Of note, it has been shown that the sustained production of innate immune cytokines can be associated with clinical response. Gollob et al. (19) showed that the ability of renal cell or malignant melanoma patients to maintain production of interferon γ, IL-15, and IL-18 during the course of twice-weekly IL-12 therapy correlated with clinical outcome. The critical role of interferon γ in the eradication of established carcinomas in the context of anti-HER antibodies has been established recently in a preclinical model of HER2-overexpressing cancer (36). Mice that had been inoculated with a HER2 vaccine for the induction of circulating anti-HER antibodies required both Fc receptor- and interferon γ-dependent immune mechanisms to clear a subsequent challenge of HER2-overexpressing tumor cells. The failure of IL-12 to improve the objective response rate to trastuzumab in the current Phase I trial suggests that it may not be a simple matter to induce an immune response to antibody-coated tumor targets in humans. However, the finding that a sustained NK cell-derived cytokine response (e.g., interferon-γ, MIG, IP-10, TNF-α, MIP-1α) could be induced in a subset of patients represents a novel finding that can serve as the basis for additional investigation.

In summary, the current study shows that twice-weekly IL-12 at doses of up to 300 ng/kg can be given safely in combination with weekly trastuzumab. Production of interferon γ and other cytokines by NK cells of responding and stabilized patients suggested that the efficacy of this regimen might be associated with induction of a sustained innate immune response. These results should be interpreted with some caution, however, due to the small size of the patient group. Nevertheless, our data provide additional support for investigational studies examining the administration of immune stimulatory cytokines in combination with trastuzumab for the treatment of HER2-overexpressing malignancies.

Grant support: NIH Grants P30 CA16058, PO1 CA95426, and CA86016.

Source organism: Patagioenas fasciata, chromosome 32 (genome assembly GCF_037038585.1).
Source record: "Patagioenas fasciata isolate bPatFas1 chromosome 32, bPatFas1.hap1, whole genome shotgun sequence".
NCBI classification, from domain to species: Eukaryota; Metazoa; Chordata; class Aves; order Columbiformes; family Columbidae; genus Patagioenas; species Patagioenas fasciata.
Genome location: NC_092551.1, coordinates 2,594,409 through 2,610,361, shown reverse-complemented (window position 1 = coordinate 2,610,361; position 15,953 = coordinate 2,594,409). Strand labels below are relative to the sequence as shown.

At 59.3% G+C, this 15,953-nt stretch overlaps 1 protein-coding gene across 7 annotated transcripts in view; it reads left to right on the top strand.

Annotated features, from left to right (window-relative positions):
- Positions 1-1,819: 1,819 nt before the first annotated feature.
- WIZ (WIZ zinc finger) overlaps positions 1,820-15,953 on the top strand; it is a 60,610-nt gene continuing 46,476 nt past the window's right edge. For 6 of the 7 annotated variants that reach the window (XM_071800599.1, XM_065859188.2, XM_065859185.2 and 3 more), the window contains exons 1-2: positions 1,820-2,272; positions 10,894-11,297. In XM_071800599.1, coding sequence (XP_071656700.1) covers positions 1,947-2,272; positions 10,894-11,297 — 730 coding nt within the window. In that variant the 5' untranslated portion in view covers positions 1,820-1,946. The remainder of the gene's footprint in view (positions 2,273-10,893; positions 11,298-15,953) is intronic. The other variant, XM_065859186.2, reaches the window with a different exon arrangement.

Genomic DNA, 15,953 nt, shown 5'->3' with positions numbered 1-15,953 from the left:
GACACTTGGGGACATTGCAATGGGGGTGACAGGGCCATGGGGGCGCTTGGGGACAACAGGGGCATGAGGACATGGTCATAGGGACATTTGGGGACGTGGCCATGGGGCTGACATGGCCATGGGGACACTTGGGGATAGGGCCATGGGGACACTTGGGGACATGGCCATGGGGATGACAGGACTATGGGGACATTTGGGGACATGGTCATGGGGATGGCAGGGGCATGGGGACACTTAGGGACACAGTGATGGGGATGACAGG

The costs of publication of this article were defrayed in part by the payment of page charges. This article must therefore be hereby marked advertisement in accordance with 18 U.S.C. Section 1734 solely to indicate this fact.

Requests for reprints: William E. Carson, III, N924 Doan Hall, 410 West 10th Avenue, The Ohio State University College of Medicine, Columbus, OH 43210. Phone: (614) 293-6306; Fax: (614) 688-4366; E-mail: carson-1@medctr.osu.edu

Fig. 1.

Treatment schema.

Fig. 1.

Treatment schema.

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Fig. 2.

Serum interferon (IFN)γ levels in patients E, M, and Q during first 20 cycles of therapy. Serum samples from each patient were analyzed for IFN-γ content by ELISA. Results represent mean IFN-γ content of triplicate wells. SE was <5% for all data points shown.

Fig. 2.

Serum interferon (IFN)γ levels in patients E, M, and Q during first 20 cycles of therapy. Serum samples from each patient were analyzed for IFN-γ content by ELISA. Results represent mean IFN-γ content of triplicate wells. SE was <5% for all data points shown.

Close modal
Fig. 3.

Interferon (IFN)γ gene transcript levels at baseline and during cycle 4. Patient peripheral blood mononuclear cells were examined for levels of IFN-γ mRNA over time by real-time reverse transcription-PCR. Results are shown as fold increase in IFN-γ transcript over prestudy levels during cycle 4 directly after the first full week of interleukin 12 administration, for patients in (A) dose level 1, (B) dose level 2, (C) dose level 3, and (D) dose level 4. Patients C, O, and N were not analyzed due to low numbers of cells.

Fig. 3.